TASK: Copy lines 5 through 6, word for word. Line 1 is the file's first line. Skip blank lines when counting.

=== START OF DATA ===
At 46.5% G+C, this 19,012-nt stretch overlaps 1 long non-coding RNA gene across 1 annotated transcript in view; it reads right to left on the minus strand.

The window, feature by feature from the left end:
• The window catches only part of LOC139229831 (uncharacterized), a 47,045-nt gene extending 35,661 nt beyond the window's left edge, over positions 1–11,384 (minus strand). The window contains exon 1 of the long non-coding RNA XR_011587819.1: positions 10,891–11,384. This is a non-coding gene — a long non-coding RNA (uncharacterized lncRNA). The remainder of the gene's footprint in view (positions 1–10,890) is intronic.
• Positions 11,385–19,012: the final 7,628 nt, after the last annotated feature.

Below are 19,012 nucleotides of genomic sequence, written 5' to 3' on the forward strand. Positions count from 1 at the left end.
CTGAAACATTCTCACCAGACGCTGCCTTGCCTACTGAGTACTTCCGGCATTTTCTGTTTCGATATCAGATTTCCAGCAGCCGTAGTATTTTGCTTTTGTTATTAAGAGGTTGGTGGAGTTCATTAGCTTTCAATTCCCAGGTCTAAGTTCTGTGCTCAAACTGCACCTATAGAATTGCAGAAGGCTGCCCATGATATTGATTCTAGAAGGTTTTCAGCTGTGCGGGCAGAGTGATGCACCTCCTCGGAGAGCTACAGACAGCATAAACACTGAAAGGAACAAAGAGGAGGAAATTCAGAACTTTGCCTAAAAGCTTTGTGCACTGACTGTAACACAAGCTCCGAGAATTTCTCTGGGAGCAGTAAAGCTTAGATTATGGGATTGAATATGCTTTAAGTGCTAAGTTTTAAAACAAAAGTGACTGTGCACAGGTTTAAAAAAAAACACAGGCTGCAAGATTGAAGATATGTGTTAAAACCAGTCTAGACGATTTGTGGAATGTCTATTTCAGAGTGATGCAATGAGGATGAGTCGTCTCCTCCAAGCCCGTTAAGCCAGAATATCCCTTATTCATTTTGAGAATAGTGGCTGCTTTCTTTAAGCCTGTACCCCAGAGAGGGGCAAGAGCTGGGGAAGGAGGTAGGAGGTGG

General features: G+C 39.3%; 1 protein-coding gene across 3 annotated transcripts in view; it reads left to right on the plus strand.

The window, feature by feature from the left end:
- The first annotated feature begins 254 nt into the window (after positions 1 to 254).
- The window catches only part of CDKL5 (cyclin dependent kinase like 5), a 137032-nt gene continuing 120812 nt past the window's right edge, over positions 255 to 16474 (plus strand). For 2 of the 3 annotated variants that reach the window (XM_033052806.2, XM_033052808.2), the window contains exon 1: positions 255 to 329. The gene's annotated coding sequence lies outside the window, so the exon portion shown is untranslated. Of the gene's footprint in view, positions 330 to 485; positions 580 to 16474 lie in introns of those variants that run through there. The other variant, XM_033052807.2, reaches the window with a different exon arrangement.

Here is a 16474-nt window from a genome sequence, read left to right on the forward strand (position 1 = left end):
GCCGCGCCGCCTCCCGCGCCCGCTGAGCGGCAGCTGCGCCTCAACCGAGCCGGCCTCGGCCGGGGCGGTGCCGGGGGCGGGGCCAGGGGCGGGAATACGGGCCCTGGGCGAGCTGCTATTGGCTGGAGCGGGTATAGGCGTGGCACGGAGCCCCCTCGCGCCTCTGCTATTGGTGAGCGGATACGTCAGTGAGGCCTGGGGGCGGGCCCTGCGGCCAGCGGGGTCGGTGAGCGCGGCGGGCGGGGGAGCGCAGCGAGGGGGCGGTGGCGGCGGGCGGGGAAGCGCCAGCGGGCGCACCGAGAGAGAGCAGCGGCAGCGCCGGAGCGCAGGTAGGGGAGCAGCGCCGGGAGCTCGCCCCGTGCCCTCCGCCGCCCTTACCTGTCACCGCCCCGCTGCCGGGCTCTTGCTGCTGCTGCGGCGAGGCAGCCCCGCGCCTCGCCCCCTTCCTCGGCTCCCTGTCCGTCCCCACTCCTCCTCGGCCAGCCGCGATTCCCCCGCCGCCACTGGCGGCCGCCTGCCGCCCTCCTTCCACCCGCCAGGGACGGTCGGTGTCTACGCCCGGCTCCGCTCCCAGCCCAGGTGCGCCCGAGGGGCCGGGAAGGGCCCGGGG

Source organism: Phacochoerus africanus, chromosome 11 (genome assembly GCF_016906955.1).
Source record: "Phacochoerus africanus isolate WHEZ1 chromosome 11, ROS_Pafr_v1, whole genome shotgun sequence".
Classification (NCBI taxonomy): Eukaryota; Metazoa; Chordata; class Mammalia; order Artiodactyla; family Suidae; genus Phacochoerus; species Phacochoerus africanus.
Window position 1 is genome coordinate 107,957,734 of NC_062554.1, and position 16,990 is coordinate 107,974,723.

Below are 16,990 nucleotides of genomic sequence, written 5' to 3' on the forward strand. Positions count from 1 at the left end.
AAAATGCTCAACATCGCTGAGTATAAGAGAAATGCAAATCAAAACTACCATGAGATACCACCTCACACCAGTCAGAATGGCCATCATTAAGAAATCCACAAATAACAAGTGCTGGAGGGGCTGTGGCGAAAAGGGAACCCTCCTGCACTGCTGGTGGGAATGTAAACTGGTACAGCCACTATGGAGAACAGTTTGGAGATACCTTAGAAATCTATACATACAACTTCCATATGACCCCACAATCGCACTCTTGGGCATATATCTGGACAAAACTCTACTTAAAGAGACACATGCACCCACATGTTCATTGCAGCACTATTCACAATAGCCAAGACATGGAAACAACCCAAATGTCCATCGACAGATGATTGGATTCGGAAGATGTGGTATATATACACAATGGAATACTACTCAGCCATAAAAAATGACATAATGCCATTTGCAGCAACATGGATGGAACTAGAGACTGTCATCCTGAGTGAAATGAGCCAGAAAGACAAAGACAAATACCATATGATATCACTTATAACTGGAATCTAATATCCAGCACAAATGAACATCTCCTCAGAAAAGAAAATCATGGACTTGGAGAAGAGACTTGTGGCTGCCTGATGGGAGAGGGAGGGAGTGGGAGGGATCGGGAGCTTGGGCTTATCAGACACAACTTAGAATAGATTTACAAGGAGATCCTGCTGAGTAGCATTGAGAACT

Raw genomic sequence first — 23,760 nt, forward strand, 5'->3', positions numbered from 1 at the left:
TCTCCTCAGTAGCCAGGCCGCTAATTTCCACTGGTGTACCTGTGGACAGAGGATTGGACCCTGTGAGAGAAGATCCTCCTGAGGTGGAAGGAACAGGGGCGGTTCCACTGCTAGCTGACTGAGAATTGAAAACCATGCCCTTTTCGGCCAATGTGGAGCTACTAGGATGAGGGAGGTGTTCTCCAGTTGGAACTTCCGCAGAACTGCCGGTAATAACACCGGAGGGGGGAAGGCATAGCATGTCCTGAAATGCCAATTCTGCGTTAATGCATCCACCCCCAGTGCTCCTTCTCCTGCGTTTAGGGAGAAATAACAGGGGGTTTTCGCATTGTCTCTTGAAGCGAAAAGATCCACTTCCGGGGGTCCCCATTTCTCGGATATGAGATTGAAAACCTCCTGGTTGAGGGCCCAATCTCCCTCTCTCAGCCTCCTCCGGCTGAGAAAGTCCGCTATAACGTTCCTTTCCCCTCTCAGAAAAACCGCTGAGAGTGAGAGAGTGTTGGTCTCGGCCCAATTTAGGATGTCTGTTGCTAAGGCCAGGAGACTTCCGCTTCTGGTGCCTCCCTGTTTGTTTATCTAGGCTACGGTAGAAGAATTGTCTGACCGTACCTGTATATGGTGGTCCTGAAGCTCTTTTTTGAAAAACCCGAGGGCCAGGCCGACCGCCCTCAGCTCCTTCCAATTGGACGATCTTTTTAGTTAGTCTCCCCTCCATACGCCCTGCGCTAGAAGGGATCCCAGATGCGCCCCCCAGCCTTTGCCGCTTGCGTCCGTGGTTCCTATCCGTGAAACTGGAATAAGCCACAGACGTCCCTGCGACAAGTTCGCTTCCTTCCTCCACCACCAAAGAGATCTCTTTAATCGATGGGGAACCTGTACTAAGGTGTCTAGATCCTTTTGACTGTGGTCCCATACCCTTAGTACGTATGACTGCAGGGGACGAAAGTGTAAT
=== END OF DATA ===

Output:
Below are 19,012 nucleotides of genomic sequence, written 5' to 3' on the forward strand. Positions count from 1 at the left end.
CTGAAACATTCTCACCAGACGCTGCCTTGCCTACTGAGTACTTCCGGCATTTTCTGTTTCGATATCAGATTTCCAGCAGCCGTAGTATTTTGCTTTTGTTATTAAGAGGTTGGTGGAGTTCATTAGCTTTCAATTCCCAGGTCTAAGTTCTGTGCTCAAACTGCACCTATAGAATTGCAGAAGGCTGCCCATGATATTGATTCTAGAAGGTTTTCAGCTGTGCGGGCAGAGTGATGCACCTCCTCGGAGAGCTACAGACAGCATAAACACTGAAAGGAACAAAGAGGAGGAAATTCAGAACTTTGCCTAAAAGCTTTGTGCACTGACTGTAACACAAGCTCCGAGAATTTCTCTGGGAGCAGTAAAGCTTAGATTATGGGATTGAATATGCTTTAAGTGCTAAGTTTTAAAACAAAAGTGACTGTGCACAGGTTTAAAAAAAAACACAGGCTGCAAGATTGAAGATATGTGTTAAAACCAGTCTAGACGATTTGTGGAATGTCTATTTCAGAGTGATGCAATGAGGATGAGTCGTCTCCTCCAAGCCCGTTAAGCCAGAATATCCCTTATTCATTTTGAGAATAGTGGCTGCTTTCTTTAAGCCTGTACCCCAGAGAGGGGCAAGAGCTGGGGAAGGAGGTAGGAGGTGG